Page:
Woolworths again felt the wrath of the BDS supporters a few weeks ago when 21 youths between the ages of 16-18 descended on a branch in Pretoria armed with bricks and sharp objects. Chanting “Israel is the devil” they proceeded to loot and damage the store. “I was terrified, these kids were up in arms and ready for war” said one eye-witness. They left behind their evidence –  BDS pamphlets – perhaps spending more time studying and less time looting would make for smarter criminal tactics!

It seems that university campuses around the world are the prime hotbed of anti-Israeli activity and students at the University of Cape Town were shocked to the core to see pamphlets of Hitler and swastikas pasted to column s around school. While the intention was not specifically aimed at Jews but rather in protest against a statue of Cecil John Rodes, a British colonialist, the trauma and distress it caused the Jewish students cannot be ignored. This is an especially sensitive issue as hot off the heels of the visit by arch terrorist, Leila Khaled, whose claim to fame is airline hijacking, the Durban University of Technology called for the expulsion of Jewish students who do not support the Palestinian cause. Thank goodness that the Vice Chancellor issued an outright condemnation.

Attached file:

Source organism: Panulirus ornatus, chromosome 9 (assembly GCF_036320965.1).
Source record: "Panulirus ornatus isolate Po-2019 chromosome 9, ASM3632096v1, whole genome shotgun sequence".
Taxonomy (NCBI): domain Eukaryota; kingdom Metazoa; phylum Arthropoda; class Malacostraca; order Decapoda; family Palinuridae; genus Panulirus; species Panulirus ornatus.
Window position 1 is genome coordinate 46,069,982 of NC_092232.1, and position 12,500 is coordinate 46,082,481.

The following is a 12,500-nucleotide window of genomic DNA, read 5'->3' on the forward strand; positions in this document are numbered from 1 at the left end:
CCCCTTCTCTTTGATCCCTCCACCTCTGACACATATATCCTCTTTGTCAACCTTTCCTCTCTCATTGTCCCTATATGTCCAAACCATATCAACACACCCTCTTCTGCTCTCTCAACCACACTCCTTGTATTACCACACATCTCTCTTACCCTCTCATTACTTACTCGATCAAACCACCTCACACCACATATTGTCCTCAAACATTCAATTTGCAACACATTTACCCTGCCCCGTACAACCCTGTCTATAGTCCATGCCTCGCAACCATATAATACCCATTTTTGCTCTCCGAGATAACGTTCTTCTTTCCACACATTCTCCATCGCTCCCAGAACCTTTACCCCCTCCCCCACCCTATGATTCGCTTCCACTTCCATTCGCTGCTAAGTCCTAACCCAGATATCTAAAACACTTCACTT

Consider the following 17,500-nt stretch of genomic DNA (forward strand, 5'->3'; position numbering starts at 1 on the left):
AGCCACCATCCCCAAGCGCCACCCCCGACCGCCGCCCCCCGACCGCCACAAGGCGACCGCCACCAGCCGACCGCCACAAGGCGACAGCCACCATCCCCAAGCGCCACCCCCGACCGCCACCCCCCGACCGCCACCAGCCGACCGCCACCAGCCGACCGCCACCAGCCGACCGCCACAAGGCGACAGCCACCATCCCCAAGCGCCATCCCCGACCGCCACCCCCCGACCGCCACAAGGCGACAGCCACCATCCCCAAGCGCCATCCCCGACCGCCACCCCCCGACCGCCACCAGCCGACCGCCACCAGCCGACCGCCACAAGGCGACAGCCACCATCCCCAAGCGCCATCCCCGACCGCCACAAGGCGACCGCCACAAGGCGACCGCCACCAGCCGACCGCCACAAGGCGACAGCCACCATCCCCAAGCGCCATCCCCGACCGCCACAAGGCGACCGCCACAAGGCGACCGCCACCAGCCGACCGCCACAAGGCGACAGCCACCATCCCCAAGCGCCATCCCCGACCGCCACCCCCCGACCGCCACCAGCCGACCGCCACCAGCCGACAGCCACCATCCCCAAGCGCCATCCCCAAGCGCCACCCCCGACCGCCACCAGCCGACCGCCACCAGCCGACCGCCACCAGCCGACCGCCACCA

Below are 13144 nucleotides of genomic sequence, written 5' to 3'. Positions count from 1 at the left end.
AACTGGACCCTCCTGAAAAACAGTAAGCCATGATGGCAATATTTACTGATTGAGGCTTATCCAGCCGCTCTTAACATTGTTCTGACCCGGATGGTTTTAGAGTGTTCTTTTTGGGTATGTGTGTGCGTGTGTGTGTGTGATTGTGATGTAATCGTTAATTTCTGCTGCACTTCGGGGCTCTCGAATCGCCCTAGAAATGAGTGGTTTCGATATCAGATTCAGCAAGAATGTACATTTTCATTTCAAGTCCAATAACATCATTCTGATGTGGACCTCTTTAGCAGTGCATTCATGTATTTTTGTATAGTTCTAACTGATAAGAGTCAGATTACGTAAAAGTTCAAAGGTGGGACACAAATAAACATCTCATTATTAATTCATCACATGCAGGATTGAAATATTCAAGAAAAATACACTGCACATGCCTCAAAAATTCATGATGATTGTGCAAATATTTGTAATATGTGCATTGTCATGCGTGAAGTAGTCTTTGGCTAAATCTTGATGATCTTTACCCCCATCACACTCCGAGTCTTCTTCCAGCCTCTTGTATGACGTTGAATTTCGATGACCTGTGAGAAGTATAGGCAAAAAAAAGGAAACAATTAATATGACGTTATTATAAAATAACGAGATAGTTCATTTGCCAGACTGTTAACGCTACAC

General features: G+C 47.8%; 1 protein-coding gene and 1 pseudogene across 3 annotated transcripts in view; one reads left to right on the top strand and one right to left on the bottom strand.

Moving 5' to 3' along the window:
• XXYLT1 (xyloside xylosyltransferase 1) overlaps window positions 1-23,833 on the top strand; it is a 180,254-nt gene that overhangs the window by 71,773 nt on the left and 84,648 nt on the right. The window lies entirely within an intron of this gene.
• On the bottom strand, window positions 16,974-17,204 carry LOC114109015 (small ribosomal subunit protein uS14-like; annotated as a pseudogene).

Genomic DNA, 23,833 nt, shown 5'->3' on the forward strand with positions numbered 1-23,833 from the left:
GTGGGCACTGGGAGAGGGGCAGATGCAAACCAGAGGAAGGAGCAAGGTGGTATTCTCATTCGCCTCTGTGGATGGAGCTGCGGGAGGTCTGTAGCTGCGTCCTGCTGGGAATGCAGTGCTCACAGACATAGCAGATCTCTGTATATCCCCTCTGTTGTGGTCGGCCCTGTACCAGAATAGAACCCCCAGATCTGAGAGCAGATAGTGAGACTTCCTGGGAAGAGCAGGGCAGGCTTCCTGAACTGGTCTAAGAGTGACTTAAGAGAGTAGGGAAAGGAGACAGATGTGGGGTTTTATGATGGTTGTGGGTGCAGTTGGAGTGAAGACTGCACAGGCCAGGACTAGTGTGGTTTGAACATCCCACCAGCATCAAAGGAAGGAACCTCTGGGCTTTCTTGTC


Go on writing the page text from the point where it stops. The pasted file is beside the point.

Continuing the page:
Pamphlets pasted on University of Cape Town Campus

The most recent cause for alarm was the verbal and physical assault of three kippa wearing teenage boys who went to watch a movie at popular Johannesburg mall, “The Zone”. They were accosted by three males who called them “f**ing Jews” and “Your f**ing people are killing our innocent children” and punched one of the teens.  Security footage has been obtained and charges have been filed. The community has responded with a call for everyone to show solidarity and stand up against racism by appealing that as many as possible come to The Zone wearing a kippa or a hat and going to see a movie. The event was held this past Saturday to tremendous response. Now that’s what I call a yarmy army!